Home > Grayland House > This Old House Part 19 of 63453 – Rotted Floor Joist and Backdoor

This Old House Part 19 of 63453 – Rotted Floor Joist and Backdoor

October 10th, 2008

So I write a good deal about the stuff I have been doing to my house.. I have been hanging doors mostly in between classes, and I feel like I have already told everyone about that once, and there is no point in saying “Yeah I did it again”..

I was going to rehang the back door since I was really cockeyed and never shut right. I stripped out all the old jambs, and went to take out the old threshold and it turns out that was a significant amount of water damage under the back door. One of the 2 floor joists under the back wall and porch was pretty much worthless. There had been some repairs attempted before, but nothing correct. It also meant there was no place to attach a new threshold to, so I opted to fix it correctly.

Rotted wood under the old threshold. The gap easily went down 2-3 inches. The porch floor was also saggy around the damage.

Temporary Bracing Setup

So to get started in hacking out the bad parts I needed to install bracing to temporarily hold the load. I took some old pavers and leveled them on the old coal bed (yeah there is coal under my house still).. I then put in some 4x4s and secured them as tightly as possible with some shims and made sure they were totally level. Anyone who has taken Statics in Engineering school knows that you want it to be as level as possible to shift all the load down.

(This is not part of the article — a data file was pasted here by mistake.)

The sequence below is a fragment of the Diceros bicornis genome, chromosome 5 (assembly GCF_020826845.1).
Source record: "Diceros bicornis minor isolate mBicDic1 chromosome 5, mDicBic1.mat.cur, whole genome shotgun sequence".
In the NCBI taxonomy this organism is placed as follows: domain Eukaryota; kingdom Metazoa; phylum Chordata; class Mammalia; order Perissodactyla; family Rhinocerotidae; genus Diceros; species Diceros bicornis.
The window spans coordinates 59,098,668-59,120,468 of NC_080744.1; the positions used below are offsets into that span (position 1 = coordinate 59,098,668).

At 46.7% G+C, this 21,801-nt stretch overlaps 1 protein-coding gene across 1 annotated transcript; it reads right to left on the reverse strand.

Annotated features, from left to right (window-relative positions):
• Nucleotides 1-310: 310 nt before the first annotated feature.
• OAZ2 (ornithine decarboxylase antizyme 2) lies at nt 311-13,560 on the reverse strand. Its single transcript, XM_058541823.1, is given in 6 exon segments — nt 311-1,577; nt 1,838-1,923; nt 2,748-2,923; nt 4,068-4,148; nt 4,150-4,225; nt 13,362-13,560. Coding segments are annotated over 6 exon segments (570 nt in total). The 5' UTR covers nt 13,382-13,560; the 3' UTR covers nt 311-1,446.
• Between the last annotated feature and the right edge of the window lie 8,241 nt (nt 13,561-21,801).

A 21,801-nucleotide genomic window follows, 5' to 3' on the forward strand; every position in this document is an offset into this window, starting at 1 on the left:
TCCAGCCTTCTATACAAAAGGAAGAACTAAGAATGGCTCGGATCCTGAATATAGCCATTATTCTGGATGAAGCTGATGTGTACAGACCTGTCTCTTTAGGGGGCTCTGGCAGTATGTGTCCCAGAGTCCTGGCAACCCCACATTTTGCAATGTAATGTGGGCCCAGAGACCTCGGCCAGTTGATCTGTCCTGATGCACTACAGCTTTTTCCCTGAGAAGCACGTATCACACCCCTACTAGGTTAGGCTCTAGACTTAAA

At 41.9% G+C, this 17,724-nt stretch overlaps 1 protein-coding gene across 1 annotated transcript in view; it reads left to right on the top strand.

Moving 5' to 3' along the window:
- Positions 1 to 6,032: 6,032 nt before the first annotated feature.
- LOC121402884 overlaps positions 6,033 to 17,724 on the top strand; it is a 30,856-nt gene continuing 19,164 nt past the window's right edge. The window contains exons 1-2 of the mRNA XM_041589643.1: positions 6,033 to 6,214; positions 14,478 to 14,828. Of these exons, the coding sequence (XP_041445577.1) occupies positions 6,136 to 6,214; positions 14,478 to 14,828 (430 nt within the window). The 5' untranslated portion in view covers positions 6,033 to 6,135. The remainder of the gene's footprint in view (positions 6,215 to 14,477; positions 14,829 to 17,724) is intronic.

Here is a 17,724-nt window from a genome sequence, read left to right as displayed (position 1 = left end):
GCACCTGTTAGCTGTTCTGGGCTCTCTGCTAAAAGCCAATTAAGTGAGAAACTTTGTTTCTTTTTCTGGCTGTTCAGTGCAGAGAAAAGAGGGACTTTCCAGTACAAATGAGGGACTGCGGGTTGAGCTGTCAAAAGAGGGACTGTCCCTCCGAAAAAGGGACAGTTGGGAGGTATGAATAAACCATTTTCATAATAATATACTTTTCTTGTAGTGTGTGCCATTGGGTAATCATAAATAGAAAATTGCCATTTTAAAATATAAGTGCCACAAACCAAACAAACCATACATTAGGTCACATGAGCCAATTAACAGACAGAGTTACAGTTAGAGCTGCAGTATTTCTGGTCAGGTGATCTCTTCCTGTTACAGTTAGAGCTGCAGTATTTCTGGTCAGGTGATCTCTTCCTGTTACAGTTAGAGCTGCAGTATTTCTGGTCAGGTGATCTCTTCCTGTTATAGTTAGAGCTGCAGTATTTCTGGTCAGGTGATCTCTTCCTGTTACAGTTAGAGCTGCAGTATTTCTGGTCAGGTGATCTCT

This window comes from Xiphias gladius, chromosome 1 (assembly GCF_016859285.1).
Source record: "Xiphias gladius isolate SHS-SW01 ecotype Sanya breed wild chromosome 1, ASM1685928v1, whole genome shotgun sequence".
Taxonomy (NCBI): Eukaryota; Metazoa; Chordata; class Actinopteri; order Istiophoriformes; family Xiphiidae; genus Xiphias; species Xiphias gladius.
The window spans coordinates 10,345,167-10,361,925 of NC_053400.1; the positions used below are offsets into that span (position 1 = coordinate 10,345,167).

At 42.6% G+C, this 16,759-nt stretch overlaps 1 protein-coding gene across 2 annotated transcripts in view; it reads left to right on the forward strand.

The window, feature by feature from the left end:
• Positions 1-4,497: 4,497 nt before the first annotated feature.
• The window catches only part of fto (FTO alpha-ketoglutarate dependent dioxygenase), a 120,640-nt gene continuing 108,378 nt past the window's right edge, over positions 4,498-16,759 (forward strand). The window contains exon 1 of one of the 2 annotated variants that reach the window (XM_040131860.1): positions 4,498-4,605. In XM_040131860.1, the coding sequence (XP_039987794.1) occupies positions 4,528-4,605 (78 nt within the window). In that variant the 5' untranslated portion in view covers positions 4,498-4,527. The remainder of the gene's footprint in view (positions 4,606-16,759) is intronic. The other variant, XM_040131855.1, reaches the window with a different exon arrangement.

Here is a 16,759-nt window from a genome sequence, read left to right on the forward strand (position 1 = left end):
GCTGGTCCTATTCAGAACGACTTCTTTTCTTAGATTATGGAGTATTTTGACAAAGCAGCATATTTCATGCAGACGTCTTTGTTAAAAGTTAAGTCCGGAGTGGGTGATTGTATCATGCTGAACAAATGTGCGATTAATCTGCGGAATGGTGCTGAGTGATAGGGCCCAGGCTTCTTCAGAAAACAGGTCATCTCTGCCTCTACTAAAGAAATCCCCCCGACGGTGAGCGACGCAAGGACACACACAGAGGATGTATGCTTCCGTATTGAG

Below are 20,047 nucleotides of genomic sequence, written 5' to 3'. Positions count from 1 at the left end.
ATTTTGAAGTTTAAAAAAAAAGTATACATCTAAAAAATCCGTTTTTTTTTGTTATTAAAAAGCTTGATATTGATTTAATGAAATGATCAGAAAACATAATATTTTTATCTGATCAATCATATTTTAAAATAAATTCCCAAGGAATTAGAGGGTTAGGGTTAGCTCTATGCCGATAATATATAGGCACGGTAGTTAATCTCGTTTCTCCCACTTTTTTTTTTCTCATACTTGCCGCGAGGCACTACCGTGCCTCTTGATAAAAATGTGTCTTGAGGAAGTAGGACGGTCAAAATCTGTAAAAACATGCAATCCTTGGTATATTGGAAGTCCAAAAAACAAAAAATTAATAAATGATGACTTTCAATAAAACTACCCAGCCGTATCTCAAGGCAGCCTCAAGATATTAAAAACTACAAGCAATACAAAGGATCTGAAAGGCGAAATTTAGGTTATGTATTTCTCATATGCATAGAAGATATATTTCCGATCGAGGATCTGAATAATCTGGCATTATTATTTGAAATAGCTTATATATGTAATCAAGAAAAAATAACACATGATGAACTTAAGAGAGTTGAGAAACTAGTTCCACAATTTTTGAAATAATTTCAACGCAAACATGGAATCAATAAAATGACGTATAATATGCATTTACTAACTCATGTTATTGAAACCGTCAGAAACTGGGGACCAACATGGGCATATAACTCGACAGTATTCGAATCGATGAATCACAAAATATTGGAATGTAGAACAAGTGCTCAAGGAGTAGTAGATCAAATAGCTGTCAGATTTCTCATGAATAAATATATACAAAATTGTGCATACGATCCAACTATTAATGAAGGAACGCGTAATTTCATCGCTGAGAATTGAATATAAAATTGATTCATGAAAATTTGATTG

The rotted sections removed. You can see where the water was with all the grey-ish are on the other joist that amazingly wasn’t too damaged.

After about an hour of hacking away with my reciprocating saw, some hand saw work to clean up the edges, and a bit of work with a crow and wrecking bar I had all the bad sections out..

Rotted section replaced, another joist sistered to it, and held together with bolts.

I then cut out pieces of good clean fresh 2×8 to replace the bad sections, and held them in place temporarily with some nails and a ton of construction adhesive. When I had the extra joist in place I drilled holes and pulled all 3 joists together with 3/8″ bolts.

The view from the top. Now there is something to attach a new threshold to.

Now when you look up top you can see there is something to attach a threshold too.

Installing the back door as a pre-hung door.

So then just like hanging any of the rest of the doors in my house I took it to the building supply place here an had the top trimmed square, and picked up some jamb stock. I also had the millwork guy rip the jambs to an odd size (4 5/8″) since that’s what I needed for the oddball rough opening. I hung the door on a set of saw horses, squared it up and then held it together with some temporary braces and installed like you do a pre-hung door..

Back door fully installed, with new lock, and deadbolt installed.

So here is my final installed back door. It’s so nice to have a back door that actually latches since it’s level, and properly installed. Well it’s possible the door was properly installed a long time ago, but some sagging and some time made it not installed properly..

Maybe I should get into carpentry.. The painters painting my house were really impressed with the fence I build this summer too..

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